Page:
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Multiple myeloma, a new immunotherapy has determined the disappearance of the disease in 90% of patients

Cancer research is advancing and continues to produce good news. The latest, in chronological order, comes from Israel, where a group of researchers from the Hadassah-University Medical Center has detected the complete remission of multiple myeloma in over 90% of patients who received a new form of immunotherapy.

In Italy, each year, 5,600 people get multiple myeloma, a cancer of the plasma cells, which multiply out of control in the bone marrow and sometimes in other parts of the body. It is the second hematological malignancy by frequency, with a growing incidence of +126%.

The innovative therapy is already being used in some other forms of cancer, is considered one of the best methodologies in the treatment of aggressive tumours, and involves reprogramming a patient’s immune cells to recognize and attack their own cancer cells.

The ongoing Phase 1 clinical trial has already produced dramatic results, as reported by the newspaper Jerusalem Post: over 90% of the 74 patients treated with the therapy went into complete remission, i.e. there are no longer any signs in their body that the disease is in progress.
Previous results, obtained with a smaller group of 20 patients with advanced multiple myeloma, showed that 85% of them responded to treatment and 71% had a complete remission from the disease. In that study, the treatment also increased patient survival by an average of 308 days, but six patients in particular had no evidence of disease progression when data recording was stopped 1.5 years later. .

How the new one works Chimeric Antigen Receptor Cell Therapy

There Chimeric Antigen Receptor Cell Therapy (CAR-T) is an extremely promising form of immunotherapy against many types of cancer, thanks to its individualized approach. It takes place over a number of weeks and involves genetically modifying a patient’s blood sample, with a receptor that recognizes cancer cells added to their T cells, which are part of the immune system. From there, the newly engineered cells are put back into the patient with the hope that they will help the immune system destroy any tumors, as well as protect against future relapses.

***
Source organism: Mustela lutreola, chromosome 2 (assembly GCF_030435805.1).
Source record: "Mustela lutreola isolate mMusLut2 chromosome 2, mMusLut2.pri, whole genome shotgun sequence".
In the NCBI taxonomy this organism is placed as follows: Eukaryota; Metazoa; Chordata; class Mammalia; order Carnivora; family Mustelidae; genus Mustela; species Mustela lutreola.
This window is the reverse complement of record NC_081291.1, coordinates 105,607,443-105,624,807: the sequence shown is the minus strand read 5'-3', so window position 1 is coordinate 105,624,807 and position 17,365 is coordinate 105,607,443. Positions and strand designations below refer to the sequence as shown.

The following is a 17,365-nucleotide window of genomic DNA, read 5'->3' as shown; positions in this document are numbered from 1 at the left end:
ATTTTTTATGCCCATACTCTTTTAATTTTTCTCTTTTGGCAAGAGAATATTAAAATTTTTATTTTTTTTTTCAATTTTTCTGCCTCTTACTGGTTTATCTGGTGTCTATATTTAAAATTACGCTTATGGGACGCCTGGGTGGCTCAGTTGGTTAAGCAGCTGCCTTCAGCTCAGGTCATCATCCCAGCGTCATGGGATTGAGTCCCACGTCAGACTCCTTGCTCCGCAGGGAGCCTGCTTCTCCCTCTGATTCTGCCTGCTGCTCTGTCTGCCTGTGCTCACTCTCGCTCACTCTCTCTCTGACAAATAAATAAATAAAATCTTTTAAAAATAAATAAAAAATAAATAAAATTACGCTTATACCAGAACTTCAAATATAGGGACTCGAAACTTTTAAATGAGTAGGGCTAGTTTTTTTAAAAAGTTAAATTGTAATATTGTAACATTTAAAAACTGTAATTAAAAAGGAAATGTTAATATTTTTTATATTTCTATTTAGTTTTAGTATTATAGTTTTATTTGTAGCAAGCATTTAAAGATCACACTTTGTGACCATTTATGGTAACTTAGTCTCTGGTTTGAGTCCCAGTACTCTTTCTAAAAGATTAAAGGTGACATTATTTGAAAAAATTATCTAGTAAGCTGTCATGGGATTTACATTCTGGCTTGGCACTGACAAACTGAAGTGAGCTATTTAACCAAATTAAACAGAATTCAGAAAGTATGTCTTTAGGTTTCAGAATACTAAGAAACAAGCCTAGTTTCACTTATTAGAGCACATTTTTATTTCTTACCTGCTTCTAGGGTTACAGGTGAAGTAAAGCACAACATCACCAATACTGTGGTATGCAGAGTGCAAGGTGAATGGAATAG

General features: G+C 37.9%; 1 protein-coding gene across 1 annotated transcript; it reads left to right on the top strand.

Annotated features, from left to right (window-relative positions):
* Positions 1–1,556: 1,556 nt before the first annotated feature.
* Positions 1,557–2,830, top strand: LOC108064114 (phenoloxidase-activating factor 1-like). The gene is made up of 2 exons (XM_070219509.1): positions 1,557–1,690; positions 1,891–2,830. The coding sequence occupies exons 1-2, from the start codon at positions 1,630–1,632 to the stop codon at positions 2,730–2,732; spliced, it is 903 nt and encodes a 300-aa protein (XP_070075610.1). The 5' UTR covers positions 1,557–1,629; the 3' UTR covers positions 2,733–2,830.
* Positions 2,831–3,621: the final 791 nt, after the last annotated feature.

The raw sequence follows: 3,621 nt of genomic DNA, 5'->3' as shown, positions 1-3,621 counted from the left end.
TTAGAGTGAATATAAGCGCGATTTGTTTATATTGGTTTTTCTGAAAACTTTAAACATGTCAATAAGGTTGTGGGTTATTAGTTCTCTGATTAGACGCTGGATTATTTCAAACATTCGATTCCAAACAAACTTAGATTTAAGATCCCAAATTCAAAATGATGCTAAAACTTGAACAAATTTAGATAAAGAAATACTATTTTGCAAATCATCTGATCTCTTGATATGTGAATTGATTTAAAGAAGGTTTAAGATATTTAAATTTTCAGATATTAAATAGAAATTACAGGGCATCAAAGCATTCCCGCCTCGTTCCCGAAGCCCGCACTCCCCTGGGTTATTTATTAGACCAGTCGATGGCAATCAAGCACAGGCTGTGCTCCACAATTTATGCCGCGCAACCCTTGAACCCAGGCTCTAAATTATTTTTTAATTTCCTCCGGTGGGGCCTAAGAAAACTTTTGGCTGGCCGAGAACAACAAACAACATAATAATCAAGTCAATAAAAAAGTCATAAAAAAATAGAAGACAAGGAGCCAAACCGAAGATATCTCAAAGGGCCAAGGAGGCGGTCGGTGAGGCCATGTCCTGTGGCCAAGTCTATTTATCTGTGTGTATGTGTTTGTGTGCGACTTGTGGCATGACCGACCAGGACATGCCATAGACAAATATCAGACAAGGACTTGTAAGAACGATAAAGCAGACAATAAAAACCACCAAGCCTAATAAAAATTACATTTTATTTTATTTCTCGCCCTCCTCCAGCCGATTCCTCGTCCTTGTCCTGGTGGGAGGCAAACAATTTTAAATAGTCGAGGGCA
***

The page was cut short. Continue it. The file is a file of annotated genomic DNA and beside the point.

The high cost of customization

The good news is, therefore, pity for a single “defect”: this laboratory work conducted on each individual person is cutting-edge and has a high cost. Currently in the United States, a personalized CAR-T therapy can cost from 500,000 to 1 million dollars, depending on the cancer it is aimed at, making it difficult to both research and market, as reported by the scientific site IflScience. It is also difficult to expand to the mass market, as each cancer must be specifically analyzed and engineered. However, despite the high costs, researchers say there is no shortage of people seeking treatment. “We constantly have a waiting list of more than 200 patients from Israel and various parts of the world,” said Professor Polina Stepansky, of theHadassah-University Medical Centerto the Jerusalem Post. “Due to the complexity of the production and the treatment itself, only one patient per week can enter the treatment, which is still conducted in an experimental phase.”

Source: Vanity Fair

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